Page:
“He helps me with different techniques,” Reid said. “He’s a great person to watch. I’ll be on one side not doing so great and then the coach tells me to look at him. So, that helps a lot. He’s a great person to model myself after and hopefully live up to how he’s been doing.”
Having tangled with Reid on the field in pass-rushing situations, Johnson came away impressed with the big rookie who used to weigh a doughy 375 pounds in high school and has now transformed himself into about 340 pounds of bad news.
“He’s a big, strong kid,” Johnson said. “He’s got a lot of talent. He’s real long, and that’s what you want in a right tackle. With their situation, give him a lot of reps and see how tough he is.”
Toughness is one of the traits the Ravens identified in Reid when they scouted him at the East-West Shrine game and in a bowl game against the University of Georgia when he shut down Kansas City Chiefs third-round rookie outside linebacker Justin Houston.
“You definitely have to be tough, but a big part of that is being able to put things behind you,” Reid said. “If you make a mistake, you have to go on to the next play. Every play isn’t going to go my way, but I have to put that behind me, improve and learn.
“I want to go out there and show that I can hang with the tough guys and do this, so they can have faith in me. You’ve got to go out there and push people around. That’s my job.”
Reid’s job before enrolling in college was to lose weight and improve his diet.
Dreadlocked and the son of a Jamaican father, (his first name means God in Jamaican) Reid was a relatively unknown commodity out of high school in part because of his heft as only Connecticut and Middle Tennessee State pursued him besides Central Florida.
Now, Reid runs the 40-yard dash in a respectable 5.29 seconds, has a 29-inch vertical leap and bench presses 225 pounds 23 times. He’s a self-described gym rat who loves to play racquetball.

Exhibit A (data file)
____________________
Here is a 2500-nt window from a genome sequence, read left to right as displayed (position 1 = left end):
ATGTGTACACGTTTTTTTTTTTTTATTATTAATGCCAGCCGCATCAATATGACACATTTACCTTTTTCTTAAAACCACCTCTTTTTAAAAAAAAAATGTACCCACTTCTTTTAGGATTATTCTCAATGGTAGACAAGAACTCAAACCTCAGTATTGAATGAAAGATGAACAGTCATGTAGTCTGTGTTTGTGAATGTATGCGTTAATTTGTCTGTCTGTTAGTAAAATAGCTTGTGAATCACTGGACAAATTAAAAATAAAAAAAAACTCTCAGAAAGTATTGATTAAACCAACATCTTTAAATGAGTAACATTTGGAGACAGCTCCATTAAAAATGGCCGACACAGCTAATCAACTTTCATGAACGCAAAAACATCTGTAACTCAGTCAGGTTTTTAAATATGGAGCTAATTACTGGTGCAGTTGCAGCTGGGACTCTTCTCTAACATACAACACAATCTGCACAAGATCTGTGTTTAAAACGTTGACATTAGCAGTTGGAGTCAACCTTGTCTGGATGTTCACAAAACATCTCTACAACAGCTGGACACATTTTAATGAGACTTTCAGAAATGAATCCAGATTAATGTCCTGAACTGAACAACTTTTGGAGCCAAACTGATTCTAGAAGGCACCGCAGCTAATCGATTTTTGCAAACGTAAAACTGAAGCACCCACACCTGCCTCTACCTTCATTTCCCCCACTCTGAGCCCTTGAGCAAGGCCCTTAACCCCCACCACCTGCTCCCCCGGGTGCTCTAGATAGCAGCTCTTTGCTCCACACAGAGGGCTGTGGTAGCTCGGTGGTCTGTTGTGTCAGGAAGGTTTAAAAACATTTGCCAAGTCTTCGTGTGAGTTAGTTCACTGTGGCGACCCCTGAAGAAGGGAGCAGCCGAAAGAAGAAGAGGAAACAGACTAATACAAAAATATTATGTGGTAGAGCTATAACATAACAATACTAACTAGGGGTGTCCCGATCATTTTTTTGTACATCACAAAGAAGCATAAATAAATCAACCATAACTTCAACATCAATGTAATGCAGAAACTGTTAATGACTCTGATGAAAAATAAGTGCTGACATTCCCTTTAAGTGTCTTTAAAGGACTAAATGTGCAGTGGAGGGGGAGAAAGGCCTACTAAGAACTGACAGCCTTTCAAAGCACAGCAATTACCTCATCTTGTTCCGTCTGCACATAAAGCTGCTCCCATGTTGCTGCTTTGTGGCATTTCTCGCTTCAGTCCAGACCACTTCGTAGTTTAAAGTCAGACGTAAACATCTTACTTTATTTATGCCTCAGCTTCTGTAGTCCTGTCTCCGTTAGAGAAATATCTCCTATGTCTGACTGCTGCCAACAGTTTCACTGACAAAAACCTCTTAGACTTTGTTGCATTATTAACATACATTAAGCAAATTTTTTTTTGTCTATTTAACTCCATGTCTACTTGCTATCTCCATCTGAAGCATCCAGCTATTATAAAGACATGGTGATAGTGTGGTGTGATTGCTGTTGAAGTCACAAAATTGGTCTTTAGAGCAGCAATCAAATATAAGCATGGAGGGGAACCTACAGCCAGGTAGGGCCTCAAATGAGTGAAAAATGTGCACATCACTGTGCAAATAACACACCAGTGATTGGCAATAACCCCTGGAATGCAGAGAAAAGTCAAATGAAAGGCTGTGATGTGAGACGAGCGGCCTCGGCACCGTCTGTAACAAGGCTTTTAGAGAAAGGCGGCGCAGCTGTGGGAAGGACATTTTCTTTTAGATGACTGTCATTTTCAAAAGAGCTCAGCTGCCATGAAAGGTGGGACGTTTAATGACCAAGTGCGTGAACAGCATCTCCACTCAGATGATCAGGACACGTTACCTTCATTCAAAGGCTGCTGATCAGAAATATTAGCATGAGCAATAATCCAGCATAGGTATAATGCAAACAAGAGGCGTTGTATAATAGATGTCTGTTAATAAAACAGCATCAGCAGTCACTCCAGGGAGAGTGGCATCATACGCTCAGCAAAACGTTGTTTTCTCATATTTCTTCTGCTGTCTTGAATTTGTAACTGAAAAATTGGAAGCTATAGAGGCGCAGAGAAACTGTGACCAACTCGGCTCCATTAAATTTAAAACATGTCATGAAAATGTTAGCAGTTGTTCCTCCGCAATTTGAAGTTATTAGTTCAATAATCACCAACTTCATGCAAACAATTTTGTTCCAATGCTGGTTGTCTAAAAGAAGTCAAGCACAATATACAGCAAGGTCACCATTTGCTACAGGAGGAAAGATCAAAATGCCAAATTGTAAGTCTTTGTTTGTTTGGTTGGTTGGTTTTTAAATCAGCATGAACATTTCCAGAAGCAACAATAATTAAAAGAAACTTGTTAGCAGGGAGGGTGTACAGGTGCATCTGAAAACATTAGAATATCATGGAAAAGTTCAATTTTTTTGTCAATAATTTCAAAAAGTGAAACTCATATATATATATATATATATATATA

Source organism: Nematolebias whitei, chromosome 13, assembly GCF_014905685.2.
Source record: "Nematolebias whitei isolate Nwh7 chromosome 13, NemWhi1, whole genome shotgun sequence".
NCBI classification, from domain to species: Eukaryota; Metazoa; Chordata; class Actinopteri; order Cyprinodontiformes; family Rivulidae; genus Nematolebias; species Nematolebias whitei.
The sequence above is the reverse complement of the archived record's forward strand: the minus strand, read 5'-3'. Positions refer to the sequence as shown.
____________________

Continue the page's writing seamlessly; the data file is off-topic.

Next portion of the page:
“I do a lot of cardio,” Reid said. “I’m a lot more active than I was in high school. Definitely eat healthier, I try and stay away from the fast food as much as possible and I don’t eat any candy really.”
The Ravens wanted Reid badly enough that they traded up five spots to select him 85th overall, sending their third-round draft pick and a sixth-round selection to the Philadelphia Eagles.
Before the draft, Reid worked out for the Eagles, Kansas City Chiefs and the Cleveland Browns. And he visited Baltimore, the New York Jets and the New Orleans Saints.
The Ravens are thrilled with Reid so far, but he did get yelled at by Moeller for a mental mistake.
The Ravens’ regular-season opener against the Pittsburgh Steelers is fast approaching.
Even though Reid is on an accelerated learning program, blocking Steelers star outside linebackers James Harrison and LaMarr Woodley is an arduous task. Pittsburgh is sure to test his mettle.
“I feel like there’s a lot I need to get ready for, and that’s what practice is for,” Reid said. “I know the Steelers are a great team, but our goal is to go out there and beat them and that’s what I want to do. I’ve got to do whatever I can to go out there and get ready for them.”
Aaron Wilson covers the Baltimore Ravens for the Carroll County Times